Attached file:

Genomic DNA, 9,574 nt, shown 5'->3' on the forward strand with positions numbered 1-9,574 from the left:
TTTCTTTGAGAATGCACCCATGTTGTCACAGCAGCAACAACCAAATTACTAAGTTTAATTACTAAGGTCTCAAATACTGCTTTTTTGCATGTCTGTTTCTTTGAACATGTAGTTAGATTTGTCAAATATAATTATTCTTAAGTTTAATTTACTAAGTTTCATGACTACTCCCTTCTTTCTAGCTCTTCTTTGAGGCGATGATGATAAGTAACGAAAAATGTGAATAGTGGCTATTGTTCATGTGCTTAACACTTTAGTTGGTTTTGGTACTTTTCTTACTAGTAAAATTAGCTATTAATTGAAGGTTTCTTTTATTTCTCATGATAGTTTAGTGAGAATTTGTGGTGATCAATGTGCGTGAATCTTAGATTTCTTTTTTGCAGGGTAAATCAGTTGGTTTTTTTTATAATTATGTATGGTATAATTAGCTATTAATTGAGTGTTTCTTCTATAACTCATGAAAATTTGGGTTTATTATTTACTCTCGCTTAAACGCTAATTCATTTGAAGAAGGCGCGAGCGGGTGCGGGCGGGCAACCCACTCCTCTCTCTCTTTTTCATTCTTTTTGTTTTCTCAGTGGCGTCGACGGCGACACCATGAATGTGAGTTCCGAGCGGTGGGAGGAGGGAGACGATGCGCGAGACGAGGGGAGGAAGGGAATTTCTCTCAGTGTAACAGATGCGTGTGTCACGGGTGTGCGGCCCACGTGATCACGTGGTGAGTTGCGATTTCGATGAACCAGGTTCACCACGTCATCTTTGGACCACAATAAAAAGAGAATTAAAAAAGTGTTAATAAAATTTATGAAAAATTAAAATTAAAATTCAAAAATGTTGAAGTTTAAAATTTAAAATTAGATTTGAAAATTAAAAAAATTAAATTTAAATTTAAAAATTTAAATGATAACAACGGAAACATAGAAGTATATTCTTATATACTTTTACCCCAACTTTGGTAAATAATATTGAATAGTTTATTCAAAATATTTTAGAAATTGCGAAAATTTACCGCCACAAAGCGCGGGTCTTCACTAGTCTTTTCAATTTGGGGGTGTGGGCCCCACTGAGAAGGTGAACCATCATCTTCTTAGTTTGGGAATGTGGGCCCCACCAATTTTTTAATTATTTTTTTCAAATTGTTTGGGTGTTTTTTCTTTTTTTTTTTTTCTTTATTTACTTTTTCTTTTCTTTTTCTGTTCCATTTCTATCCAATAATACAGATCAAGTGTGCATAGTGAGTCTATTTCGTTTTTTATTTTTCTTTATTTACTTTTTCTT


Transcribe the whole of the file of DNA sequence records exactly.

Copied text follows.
Genomic DNA, 9,574 nt, shown 5'->3' on the forward strand with positions numbered 1-9,574 from the left:
TTTCTTTGAGAATGCACCCATGTTGTCACAGCAGCAACAACCAAATTACTAAGTTTAATTACTAAGGTCTCAAATACTGCTTTTTTGCATGTCTGTTTCTTTGAACATGTAGTTAGATTTGTCAAATATAATTATTCTTAAGTTTAATTTACTAAGTTTCATGACTACTCCCTTCTTTCTAGCTCTTCTTTGAGGCGATGATGATAAGTAACGAAAAATGTGAATAGTGGCTATTGTTCATGTGCTTAACACTTTAGTTGGTTTTGGTACTTTTCTTACTAGTAAAATTAGCTATTAATTGAAGGTTTCTTTTATTTCTCATGATAGTTTAGTGAGAATTTGTGGTGATCAATGTGCGTGAATCTTAGATTTCTTTTTTGCAGGGTAAATCAGTTGGTTTTTTTTATAATTATGTATGGTATAATTAGCTATTAATTGAGTGTTTCTTCTATAACTCATGAAAATTTGGGTTTATTATTTACTCTCGCTTAAACGCTAATTCATTTGAAGAAGGCGCGAGCGGGTGCGGGCGGGCAACCCACTCCTCTCTCTCTTTTTCATTCTTTTTGTTTTCTCAGTGGCGTCGACGGCGACACCATGAATGTGAGTTCCGAGCGGTGGGAGGAGGGAGACGATGCGCGAGACGAGGGGAGGAAGGGAATTTCTCTCAGTGTAACAGATGCGTGTGTCACGGGTGTGCGGCCCACGTGATCACGTGGTGAGTTGCGATTTCGATGAACCAGGTTCACCACGTCATCTTTGGACCACAATAAAAAGAGAATTAAAAAAGTGTTAATAAAATTTATGAAAAATTAAAATTAAAATTCAAAAATGTTGAAGTTTAAAATTTAAAATTAGATTTGAAAATTAAAAAAATTAAATTTAAATTTAAAAATTTAAATGATAACAACGGAAACATAGAAGTATATTCTTATATACTTTTACCCCAACTTTGGTAAATAATATTGAATAGTTTATTCAAAATATTTTAGAAATTGCGAAAATTTACCGCCACAAAGCGCGGGTCTTCACTAGTCTTTTCAATTTGGGGGTGTGGGCCCCACTGAGAAGGTGAACCATCATCTTCTTAGTTTGGGAATGTGGGCCCCACCAATTTTTTAATTATTTTTTTCAAATTGTTTGGGTGTTTTTTCTTTTTTTTTTTTTCTTTATTTACTTTTTCTTTTCTTTTTCTGTTCCATTTCTATCCAATAATACAGATCAAGTGTGCATAGTGAGTCTATTTCGTTTTTTATTTTTCTTTATTTACTTTTTCTT